Much is made by the fact that these articles are peer reviewed.  After reading the papers closely, what peers and what they were reviewing, I am uncertain. Perhaps spelling and punctuation? They didn’t pay a whole lot of critical attention to the arguments or the references.   Certainly, peer reviewed does not mean true; much of the published literature in medicine is subsequently shown to be incorrect.  It is good to have speculative ideas published, it drives innovation.  To use speculative  ideas as the basis of a complex treatment protocol is not, to mind, the safe and prudent practice of medicine.  I have in my mind a factoid, and I am not sure where I read it,  it so it may be in error, that if you have no data to support a therapeutic intervention, the odds are you will do more harm than good.  I heard that, I think, as a resident almost 25 years ago and could be misremembering, but I am sure the commentators will set me straight.

“It should be noted that the immunopathological reactions resulting from this approach are sometimes strong enough to be life-threatening in patients with more advanced disease.[3]”

It is good to note that you may be killing people with an intervention.  The ethics of almost killing people with unproven treatments is problematic.  The ethical guidelines for doing research are found in the Declaration of Helsinki, I will quote from the Wikpedia summary, which I sure will lead to derision.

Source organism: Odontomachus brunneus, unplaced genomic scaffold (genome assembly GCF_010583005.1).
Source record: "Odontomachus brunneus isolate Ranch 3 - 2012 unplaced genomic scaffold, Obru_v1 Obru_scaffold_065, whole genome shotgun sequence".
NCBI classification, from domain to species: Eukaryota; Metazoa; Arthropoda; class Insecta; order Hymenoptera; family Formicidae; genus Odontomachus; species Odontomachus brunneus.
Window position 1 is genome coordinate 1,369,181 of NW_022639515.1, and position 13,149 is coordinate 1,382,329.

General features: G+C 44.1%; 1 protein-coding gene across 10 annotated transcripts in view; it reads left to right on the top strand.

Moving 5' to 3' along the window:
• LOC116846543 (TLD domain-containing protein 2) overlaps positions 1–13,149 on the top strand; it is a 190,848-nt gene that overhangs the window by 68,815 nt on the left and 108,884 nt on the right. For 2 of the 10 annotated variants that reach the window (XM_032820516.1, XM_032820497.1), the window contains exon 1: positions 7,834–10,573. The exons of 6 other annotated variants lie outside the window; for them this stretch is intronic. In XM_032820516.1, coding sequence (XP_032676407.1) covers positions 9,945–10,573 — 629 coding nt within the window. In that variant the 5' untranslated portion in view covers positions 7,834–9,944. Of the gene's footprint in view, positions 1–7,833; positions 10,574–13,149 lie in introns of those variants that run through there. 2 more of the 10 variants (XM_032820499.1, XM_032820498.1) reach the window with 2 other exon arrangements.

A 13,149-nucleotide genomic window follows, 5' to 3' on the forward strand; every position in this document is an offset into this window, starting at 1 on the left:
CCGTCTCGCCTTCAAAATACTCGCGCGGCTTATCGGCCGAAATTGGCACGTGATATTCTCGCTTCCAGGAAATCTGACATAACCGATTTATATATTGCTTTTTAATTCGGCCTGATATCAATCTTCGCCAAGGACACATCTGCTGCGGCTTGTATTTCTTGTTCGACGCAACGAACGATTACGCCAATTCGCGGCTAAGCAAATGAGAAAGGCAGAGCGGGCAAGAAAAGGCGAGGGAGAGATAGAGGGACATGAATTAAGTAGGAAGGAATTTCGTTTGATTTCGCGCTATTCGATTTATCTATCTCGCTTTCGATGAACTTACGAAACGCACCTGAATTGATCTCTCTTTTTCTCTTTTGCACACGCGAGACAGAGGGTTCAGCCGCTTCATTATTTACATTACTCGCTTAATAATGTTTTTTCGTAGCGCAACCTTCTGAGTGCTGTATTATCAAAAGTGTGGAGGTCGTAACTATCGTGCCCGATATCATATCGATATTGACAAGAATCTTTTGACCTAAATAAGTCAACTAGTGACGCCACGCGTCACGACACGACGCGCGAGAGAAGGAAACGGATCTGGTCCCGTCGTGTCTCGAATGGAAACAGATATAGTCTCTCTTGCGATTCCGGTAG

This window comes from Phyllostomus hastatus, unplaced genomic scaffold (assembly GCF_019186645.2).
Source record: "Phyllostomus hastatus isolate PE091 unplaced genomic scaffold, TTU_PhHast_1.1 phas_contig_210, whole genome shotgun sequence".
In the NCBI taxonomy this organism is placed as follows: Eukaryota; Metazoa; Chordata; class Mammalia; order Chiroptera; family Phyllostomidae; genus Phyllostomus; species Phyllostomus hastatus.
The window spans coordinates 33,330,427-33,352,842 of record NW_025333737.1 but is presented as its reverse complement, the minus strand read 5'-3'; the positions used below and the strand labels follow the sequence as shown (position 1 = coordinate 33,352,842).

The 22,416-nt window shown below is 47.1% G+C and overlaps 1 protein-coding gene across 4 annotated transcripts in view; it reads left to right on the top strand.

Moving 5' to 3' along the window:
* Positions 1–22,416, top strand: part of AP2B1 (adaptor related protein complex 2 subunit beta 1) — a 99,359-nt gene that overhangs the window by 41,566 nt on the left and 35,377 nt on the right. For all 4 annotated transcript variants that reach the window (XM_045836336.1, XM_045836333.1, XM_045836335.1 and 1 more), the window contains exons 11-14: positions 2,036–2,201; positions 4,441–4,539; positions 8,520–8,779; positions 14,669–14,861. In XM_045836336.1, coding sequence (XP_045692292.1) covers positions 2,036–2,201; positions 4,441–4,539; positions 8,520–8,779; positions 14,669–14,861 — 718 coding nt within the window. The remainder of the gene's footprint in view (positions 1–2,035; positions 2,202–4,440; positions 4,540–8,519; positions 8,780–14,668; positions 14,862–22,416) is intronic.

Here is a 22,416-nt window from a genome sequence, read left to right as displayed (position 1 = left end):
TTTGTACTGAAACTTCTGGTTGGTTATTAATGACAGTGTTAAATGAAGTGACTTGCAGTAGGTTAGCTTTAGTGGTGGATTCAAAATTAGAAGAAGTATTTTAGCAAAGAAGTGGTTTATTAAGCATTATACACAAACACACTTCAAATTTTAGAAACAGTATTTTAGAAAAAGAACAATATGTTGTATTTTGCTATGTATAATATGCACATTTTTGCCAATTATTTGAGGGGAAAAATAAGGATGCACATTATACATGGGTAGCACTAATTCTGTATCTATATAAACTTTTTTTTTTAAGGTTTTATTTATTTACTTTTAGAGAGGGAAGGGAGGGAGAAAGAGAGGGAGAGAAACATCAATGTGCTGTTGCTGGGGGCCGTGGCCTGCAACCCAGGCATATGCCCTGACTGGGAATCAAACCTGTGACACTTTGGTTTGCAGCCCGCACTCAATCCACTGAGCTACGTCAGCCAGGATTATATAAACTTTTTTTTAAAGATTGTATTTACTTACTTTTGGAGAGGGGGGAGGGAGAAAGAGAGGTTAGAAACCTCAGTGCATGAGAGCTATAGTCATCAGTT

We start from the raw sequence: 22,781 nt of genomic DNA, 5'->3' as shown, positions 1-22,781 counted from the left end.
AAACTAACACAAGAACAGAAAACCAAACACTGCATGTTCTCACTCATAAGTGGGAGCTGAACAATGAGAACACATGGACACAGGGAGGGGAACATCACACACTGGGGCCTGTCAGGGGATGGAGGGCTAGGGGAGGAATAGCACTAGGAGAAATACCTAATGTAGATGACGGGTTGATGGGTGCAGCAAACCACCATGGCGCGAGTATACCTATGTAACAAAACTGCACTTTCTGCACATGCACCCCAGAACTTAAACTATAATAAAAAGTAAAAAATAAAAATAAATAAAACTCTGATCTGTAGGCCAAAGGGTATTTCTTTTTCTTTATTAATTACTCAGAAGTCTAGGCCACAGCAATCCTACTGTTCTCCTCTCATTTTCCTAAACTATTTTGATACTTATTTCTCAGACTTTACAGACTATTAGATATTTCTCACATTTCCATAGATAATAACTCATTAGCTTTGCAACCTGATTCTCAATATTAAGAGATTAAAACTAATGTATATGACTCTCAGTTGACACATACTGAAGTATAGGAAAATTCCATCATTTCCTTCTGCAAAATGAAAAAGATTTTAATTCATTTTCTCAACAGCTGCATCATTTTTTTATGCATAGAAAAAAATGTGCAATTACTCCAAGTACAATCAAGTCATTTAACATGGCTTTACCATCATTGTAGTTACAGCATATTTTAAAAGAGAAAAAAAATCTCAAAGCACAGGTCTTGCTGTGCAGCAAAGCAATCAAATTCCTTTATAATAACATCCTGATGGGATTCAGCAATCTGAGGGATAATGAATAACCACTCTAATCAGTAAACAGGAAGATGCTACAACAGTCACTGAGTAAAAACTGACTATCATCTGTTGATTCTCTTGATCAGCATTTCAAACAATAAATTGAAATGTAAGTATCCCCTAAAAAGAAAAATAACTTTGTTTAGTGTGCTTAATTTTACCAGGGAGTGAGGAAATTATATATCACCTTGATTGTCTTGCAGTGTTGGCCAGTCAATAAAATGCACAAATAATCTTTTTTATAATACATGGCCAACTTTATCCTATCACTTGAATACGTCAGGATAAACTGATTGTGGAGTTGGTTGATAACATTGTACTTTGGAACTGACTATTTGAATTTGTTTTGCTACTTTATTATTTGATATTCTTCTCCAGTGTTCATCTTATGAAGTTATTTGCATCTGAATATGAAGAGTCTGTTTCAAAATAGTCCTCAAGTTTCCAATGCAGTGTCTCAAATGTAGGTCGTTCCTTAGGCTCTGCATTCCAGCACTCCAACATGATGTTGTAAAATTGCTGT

“Research should be based on a thorough knowledge of the scientific background (Article 11), a careful assessment of risks and benefits (Articles 16, 17), have a reasonable likelihood of benefit to the population studied (Article 19) and be conducted by suitably trained investigators (Article 15) using approved protocols, subject to independent ethical review and oversight by a properly convened committee (Article 13). The protocol should address the ethical issues and indicate that it is in compliance with the Declaration (Article 14). Studies should be discontinued if the available information indicates that the original considerations are no longer satisfied (Article 17). Information regarding the study should be publicly available (Article 16). Ethical publications extend to publication of the results and consideration of any potential conflict of interest (Article 27). Experimental investigations should always be compared against the best methods, but under certain circumstances a placebo or no treatment group may be utilized (Article 29). The interests of the subject after the study is completed should be part of the overall ethical assessment, including assuring their access to the best proven care (Article 30). Wherever possible unproven methods should be tested in the context of research where there is reasonable belief of possible benefit (Article 32).”